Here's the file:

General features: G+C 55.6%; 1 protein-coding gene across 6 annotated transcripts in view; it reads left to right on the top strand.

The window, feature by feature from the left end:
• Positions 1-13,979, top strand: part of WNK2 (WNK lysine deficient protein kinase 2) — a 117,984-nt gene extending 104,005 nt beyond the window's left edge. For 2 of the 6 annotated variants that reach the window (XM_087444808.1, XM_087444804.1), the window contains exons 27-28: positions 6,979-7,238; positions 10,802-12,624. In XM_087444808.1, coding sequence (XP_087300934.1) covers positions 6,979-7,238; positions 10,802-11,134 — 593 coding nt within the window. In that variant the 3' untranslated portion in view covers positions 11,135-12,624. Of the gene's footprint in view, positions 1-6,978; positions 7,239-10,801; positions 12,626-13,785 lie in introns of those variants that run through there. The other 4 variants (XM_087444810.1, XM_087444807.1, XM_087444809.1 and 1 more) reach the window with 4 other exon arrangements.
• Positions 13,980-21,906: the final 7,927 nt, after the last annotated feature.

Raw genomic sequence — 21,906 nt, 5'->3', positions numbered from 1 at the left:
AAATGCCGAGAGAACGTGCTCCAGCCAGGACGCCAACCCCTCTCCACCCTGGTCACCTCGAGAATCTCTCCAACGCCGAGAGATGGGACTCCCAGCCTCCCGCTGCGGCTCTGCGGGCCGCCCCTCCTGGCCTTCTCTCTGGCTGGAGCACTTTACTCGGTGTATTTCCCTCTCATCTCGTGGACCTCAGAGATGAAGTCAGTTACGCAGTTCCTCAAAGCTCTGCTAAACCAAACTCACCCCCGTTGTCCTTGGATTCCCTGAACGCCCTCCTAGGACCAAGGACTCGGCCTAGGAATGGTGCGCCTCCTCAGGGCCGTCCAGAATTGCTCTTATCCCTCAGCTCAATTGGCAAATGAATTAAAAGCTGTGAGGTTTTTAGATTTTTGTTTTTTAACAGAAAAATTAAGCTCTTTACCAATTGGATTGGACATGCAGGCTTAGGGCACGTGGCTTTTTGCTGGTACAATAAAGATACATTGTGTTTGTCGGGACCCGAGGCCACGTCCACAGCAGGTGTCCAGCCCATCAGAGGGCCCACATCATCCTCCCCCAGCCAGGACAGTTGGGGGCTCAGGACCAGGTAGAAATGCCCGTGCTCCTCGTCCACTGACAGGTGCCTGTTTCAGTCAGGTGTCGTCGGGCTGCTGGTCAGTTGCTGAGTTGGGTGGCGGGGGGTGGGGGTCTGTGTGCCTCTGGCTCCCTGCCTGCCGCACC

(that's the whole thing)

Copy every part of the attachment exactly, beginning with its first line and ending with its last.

General features: G+C 55.6%; 1 protein-coding gene across 6 annotated transcripts in view; it reads left to right on the top strand.

The window, feature by feature from the left end:
• Positions 1-13,979, top strand: part of WNK2 (WNK lysine deficient protein kinase 2) — a 117,984-nt gene extending 104,005 nt beyond the window's left edge. For 2 of the 6 annotated variants that reach the window (XM_087444808.1, XM_087444804.1), the window contains exons 27-28: positions 6,979-7,238; positions 10,802-12,624. In XM_087444808.1, coding sequence (XP_087300934.1) covers positions 6,979-7,238; positions 10,802-11,134 — 593 coding nt within the window. In that variant the 3' untranslated portion in view covers positions 11,135-12,624. Of the gene's footprint in view, positions 1-6,978; positions 7,239-10,801; positions 12,626-13,785 lie in introns of those variants that run through there. The other 4 variants (XM_087444810.1, XM_087444807.1, XM_087444809.1 and 1 more) reach the window with 4 other exon arrangements.
• Positions 13,980-21,906: the final 7,927 nt, after the last annotated feature.

Raw genomic sequence — 21,906 nt, 5'->3', positions numbered from 1 at the left:
AAATGCCGAGAGAACGTGCTCCAGCCAGGACGCCAACCCCTCTCCACCCTGGTCACCTCGAGAATCTCTCCAACGCCGAGAGATGGGACTCCCAGCCTCCCGCTGCGGCTCTGCGGGCCGCCCCTCCTGGCCTTCTCTCTGGCTGGAGCACTTTACTCGGTGTATTTCCCTCTCATCTCGTGGACCTCAGAGATGAAGTCAGTTACGCAGTTCCTCAAAGCTCTGCTAAACCAAACTCACCCCCGTTGTCCTTGGATTCCCTGAACGCCCTCCTAGGACCAAGGACTCGGCCTAGGAATGGTGCGCCTCCTCAGGGCCGTCCAGAATTGCTCTTATCCCTCAGCTCAATTGGCAAATGAATTAAAAGCTGTGAGGTTTTTAGATTTTTGTTTTTTAACAGAAAAATTAAGCTCTTTACCAATTGGATTGGACATGCAGGCTTAGGGCACGTGGCTTTTTGCTGGTACAATAAAGATACATTGTGTTTGTCGGGACCCGAGGCCACGTCCACAGCAGGTGTCCAGCCCATCAGAGGGCCCACATCATCCTCCCCCAGCCAGGACAGTTGGGGGCTCAGGACCAGGTAGAAATGCCCGTGCTCCTCGTCCACTGACAGGTGCCTGTTTCAGTCAGGTGTCGTCGGGCTGCTGGTCAGTTGCTGAGTTGGGTGGCGGGGGGTGGGGGTCTGTGTGCCTCTGGCTCCCTGCCTGCCGCACC